Grizzly River RunThe most recognizable feature is the mountaintop that closely resembles the head of a grizzly bear. The inspirations were Half Dome and El Capitan in Yosemite National Park. DCA's Grizzy Mountain is 150 feet tall. Disney Imagineers made up this legend to go with the peak:
“Long ago, Ah-ha-le, the Coyote met Oo-soo-ma-te, the Grizzly Bear on top of the mountain. Seeing that the Grizzly was a powerful being, Coyote asked him to always watch over and protect the land. Then one day, people came and tried to chase Oo-soo ma-te from the mountain. But Grizzly was strong and held his ground. When Coyote saw the brave bear standing alone against so many, he turned Oo-soo-ma-te into stone so he could never be driven away. To this day, people claim they can hear the great bear spirit in the wind that roars through the caverns and trees of Grizzly Peak.”Grizzly Peak features 2 waterfalls: Bear Claw Falls and Frog Jump Falls. Yosemite has many waterfalls that the Imagineers could have drawn inspiration from, including Yosemite Falls, Bridalveil Fall, Vernal Fall and Horsetail Fall. If Grizzly Peak is based off El Capitan or Half Dome, the attraction Grizzly River Run could very well be any of the rivers or streams that abound in Yosemite National Park. Grizzly River Run itself reminds me of some of the rivers of Yosemite.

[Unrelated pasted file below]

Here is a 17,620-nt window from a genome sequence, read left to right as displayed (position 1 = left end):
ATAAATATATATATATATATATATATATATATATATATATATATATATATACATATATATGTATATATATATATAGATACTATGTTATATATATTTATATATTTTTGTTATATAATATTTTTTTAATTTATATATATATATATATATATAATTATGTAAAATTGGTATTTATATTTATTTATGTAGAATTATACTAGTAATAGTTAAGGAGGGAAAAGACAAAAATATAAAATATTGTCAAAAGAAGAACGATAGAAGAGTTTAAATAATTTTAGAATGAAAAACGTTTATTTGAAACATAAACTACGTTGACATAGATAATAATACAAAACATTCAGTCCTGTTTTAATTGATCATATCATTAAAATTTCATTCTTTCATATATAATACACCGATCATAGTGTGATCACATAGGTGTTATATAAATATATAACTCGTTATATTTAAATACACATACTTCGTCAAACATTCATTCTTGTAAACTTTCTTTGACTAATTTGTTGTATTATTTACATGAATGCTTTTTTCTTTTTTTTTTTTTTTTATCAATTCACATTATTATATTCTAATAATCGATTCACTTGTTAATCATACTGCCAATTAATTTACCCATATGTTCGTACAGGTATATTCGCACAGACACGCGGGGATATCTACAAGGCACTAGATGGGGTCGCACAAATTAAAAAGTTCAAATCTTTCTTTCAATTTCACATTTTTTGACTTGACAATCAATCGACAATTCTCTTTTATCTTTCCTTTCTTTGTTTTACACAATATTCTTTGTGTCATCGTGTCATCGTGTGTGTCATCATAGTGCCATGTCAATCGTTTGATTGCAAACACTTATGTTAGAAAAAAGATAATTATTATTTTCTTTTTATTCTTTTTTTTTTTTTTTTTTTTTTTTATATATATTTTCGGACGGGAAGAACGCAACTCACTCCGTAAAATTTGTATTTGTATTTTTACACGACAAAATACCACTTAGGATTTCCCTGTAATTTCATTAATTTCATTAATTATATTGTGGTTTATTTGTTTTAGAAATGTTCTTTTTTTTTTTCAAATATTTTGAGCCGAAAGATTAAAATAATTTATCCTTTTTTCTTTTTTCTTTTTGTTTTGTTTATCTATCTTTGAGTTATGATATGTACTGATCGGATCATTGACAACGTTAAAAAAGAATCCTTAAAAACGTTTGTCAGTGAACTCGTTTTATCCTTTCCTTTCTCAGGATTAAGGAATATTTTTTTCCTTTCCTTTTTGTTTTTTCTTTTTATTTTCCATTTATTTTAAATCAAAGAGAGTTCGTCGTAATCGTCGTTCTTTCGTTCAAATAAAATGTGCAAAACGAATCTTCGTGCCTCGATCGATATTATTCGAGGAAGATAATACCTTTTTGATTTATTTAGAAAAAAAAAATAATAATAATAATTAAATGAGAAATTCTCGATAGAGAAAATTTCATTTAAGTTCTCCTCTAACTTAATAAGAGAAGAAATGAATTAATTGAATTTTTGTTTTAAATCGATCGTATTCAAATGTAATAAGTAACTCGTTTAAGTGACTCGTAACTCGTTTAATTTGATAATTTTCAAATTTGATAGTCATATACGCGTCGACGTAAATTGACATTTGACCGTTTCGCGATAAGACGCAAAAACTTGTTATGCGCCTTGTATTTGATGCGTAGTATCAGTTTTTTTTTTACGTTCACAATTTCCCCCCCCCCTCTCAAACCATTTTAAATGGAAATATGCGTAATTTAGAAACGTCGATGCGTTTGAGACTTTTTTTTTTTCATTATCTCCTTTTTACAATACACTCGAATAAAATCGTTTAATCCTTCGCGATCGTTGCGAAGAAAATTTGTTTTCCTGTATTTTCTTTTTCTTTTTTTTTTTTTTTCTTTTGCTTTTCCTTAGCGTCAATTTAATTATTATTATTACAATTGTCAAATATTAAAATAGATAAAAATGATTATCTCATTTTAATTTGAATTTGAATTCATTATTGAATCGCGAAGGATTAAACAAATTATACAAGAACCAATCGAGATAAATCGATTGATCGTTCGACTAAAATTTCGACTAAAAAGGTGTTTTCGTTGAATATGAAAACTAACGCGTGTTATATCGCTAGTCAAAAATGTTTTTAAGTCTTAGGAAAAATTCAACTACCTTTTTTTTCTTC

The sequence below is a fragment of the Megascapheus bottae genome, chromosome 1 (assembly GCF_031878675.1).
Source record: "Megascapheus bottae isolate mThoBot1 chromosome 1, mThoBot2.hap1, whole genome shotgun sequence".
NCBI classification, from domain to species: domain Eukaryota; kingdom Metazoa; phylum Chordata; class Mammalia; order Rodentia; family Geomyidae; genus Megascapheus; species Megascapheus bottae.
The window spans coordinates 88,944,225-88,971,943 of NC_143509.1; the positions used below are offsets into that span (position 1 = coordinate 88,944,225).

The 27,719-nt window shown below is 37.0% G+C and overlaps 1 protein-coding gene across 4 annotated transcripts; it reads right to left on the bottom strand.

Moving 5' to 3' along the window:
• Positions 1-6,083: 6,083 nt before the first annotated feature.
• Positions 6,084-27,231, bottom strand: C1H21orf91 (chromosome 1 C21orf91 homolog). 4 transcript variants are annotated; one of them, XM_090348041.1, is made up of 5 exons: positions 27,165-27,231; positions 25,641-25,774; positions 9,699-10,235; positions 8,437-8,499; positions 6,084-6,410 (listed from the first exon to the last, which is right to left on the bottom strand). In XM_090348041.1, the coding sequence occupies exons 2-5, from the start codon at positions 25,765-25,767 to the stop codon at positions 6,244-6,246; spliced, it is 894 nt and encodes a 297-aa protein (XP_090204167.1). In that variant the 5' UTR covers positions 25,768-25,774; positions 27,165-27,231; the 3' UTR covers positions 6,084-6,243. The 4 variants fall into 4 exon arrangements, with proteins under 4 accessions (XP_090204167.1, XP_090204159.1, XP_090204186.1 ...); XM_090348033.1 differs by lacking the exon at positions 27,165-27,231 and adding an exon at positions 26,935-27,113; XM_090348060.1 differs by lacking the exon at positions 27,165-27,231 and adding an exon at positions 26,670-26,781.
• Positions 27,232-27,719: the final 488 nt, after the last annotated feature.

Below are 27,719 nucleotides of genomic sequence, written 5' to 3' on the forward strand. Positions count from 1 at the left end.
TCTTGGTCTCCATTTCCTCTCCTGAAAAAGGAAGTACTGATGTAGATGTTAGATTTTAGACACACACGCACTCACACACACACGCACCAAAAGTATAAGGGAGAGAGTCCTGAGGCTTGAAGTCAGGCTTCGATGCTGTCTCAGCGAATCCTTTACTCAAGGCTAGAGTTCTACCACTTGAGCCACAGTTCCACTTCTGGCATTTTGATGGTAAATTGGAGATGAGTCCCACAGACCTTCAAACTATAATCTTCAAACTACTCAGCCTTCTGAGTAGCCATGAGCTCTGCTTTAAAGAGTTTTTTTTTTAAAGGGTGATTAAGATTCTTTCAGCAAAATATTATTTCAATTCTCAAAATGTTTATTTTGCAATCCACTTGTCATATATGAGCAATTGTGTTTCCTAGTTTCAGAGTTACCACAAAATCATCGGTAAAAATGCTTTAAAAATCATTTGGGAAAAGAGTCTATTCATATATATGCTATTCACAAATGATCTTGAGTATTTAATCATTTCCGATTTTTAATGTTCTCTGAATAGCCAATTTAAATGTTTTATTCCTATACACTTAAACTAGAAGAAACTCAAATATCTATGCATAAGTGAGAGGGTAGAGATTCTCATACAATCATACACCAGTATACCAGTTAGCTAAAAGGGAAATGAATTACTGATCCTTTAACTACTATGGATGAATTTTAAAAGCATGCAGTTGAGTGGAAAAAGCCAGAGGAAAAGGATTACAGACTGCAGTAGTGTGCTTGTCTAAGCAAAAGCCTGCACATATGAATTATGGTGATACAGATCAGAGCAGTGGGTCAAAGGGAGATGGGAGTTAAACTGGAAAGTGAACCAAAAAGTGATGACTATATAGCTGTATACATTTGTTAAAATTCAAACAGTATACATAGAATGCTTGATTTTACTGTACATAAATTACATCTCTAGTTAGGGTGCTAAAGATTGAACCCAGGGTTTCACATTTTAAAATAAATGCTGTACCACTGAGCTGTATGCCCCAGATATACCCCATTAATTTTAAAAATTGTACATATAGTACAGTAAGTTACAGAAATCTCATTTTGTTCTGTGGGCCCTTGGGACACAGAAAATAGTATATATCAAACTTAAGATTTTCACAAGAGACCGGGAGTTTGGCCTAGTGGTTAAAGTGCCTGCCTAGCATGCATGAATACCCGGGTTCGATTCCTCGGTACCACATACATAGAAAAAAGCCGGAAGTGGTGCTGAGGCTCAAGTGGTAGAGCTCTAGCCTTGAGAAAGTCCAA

Soarin'Soarin' is a unique attraction that let's you take a trip over California (or around the world on the new version) on Flight 5505. It's a real great area; the queue is a museum to California's aviation heritage. Soarin' is located in Grizzly Peak Airfield. The airfield is home to the California Aviators, aerial firefighters who protect the forests. The Soarin' theater was built by the California Aviators who wanted to bring the experience of flying to everyone. I love the new theme of the Humphrey's Service and Supplies gift shop with the old-fashioned wood-paneled station wagon parked outside. It was styled to look like the little shop on the edge of civilization that your family would stop at to stock up on supplies for the camping trip.
Redwood Creek Challenge TrailThis trail reminds me a lot of Sequoia and King's Canyon National Parks in California. The big split tree is named 'Big Sir', a 35-foot-tall redwood stump fell from a storm in 1935. Compared to the real redwoods: Cross section of a 1,000-year-old Millennium Tree on the Redwood Challenge Trail. Then the real thing: There are several activities that you can engage in within the trail. You can track animals by their prints on the ground in Wawona Walk and then compare the footprints to signs along the trail. In the Redwood Creek area there is a small stream and the Spirit Cave. Inside the Spirit Cave you can place your hand on a bear paw print and determine your spirit animal.
- Bear (loving, strong)
- Wolf (wise, loyal)
- Eagle (intelligent, brave)
- Moose (dependable, honest)
- Beaver (hard-working, industrious)
- Salmon (instinctive, strong-willed)
- Skunk (curious, adventurous)